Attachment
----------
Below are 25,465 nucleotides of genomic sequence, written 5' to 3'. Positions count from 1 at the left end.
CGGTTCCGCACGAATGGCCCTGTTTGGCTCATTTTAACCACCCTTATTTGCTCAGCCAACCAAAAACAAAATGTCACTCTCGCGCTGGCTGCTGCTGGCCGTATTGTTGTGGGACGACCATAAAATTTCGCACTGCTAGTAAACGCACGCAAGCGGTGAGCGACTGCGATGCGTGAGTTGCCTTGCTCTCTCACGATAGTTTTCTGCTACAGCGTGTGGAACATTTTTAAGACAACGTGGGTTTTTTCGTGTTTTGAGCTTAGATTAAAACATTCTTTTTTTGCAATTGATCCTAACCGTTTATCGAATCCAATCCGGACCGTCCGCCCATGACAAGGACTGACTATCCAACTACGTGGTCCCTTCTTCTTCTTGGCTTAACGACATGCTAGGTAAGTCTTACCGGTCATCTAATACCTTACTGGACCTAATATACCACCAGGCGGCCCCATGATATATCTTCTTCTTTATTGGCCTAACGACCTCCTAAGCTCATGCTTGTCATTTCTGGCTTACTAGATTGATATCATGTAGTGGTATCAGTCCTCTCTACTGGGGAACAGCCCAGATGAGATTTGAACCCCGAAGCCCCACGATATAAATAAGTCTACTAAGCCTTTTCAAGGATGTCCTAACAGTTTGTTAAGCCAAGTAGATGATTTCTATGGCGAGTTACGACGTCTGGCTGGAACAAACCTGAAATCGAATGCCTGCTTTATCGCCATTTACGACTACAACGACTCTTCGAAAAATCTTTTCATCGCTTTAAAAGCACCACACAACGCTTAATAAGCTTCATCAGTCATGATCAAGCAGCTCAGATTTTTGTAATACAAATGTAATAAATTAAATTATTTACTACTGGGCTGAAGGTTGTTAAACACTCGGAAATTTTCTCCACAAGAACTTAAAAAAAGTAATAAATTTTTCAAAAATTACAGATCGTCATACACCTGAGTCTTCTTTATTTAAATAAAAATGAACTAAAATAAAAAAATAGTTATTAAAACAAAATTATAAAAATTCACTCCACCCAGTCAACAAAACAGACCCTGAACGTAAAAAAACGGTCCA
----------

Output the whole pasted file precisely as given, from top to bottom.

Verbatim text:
Below are 25,465 nucleotides of genomic sequence, written 5' to 3'. Positions count from 1 at the left end.
CGGTTCCGCACGAATGGCCCTGTTTGGCTCATTTTAACCACCCTTATTTGCTCAGCCAACCAAAAACAAAATGTCACTCTCGCGCTGGCTGCTGCTGGCCGTATTGTTGTGGGACGACCATAAAATTTCGCACTGCTAGTAAACGCACGCAAGCGGTGAGCGACTGCGATGCGTGAGTTGCCTTGCTCTCTCACGATAGTTTTCTGCTACAGCGTGTGGAACATTTTTAAGACAACGTGGGTTTTTTCGTGTTTTGAGCTTAGATTAAAACATTCTTTTTTTGCAATTGATCCTAACCGTTTATCGAATCCAATCCGGACCGTCCGCCCATGACAAGGACTGACTATCCAACTACGTGGTCCCTTCTTCTTCTTGGCTTAACGACATGCTAGGTAAGTCTTACCGGTCATCTAATACCTTACTGGACCTAATATACCACCAGGCGGCCCCATGATATATCTTCTTCTTTATTGGCCTAACGACCTCCTAAGCTCATGCTTGTCATTTCTGGCTTACTAGATTGATATCATGTAGTGGTATCAGTCCTCTCTACTGGGGAACAGCCCAGATGAGATTTGAACCCCGAAGCCCCACGATATAAATAAGTCTACTAAGCCTTTTCAAGGATGTCCTAACAGTTTGTTAAGCCAAGTAGATGATTTCTATGGCGAGTTACGACGTCTGGCTGGAACAAACCTGAAATCGAATGCCTGCTTTATCGCCATTTACGACTACAACGACTCTTCGAAAAATCTTTTCATCGCTTTAAAAGCACCACACAACGCTTAATAAGCTTCATCAGTCATGATCAAGCAGCTCAGATTTTTGTAATACAAATGTAATAAATTAAATTATTTACTACTGGGCTGAAGGTTGTTAAACACTCGGAAATTTTCTCCACAAGAACTTAAAAAAAGTAATAAATTTTTCAAAAATTACAGATCGTCATACACCTGAGTCTTCTTTATTTAAATAAAAATGAACTAAAATAAAAAAATAGTTATTAAAACAAAATTATAAAAATTCACTCCACCCAGTCAACAAAACAGACCCTGAACGTAAAAAAACGGTCCA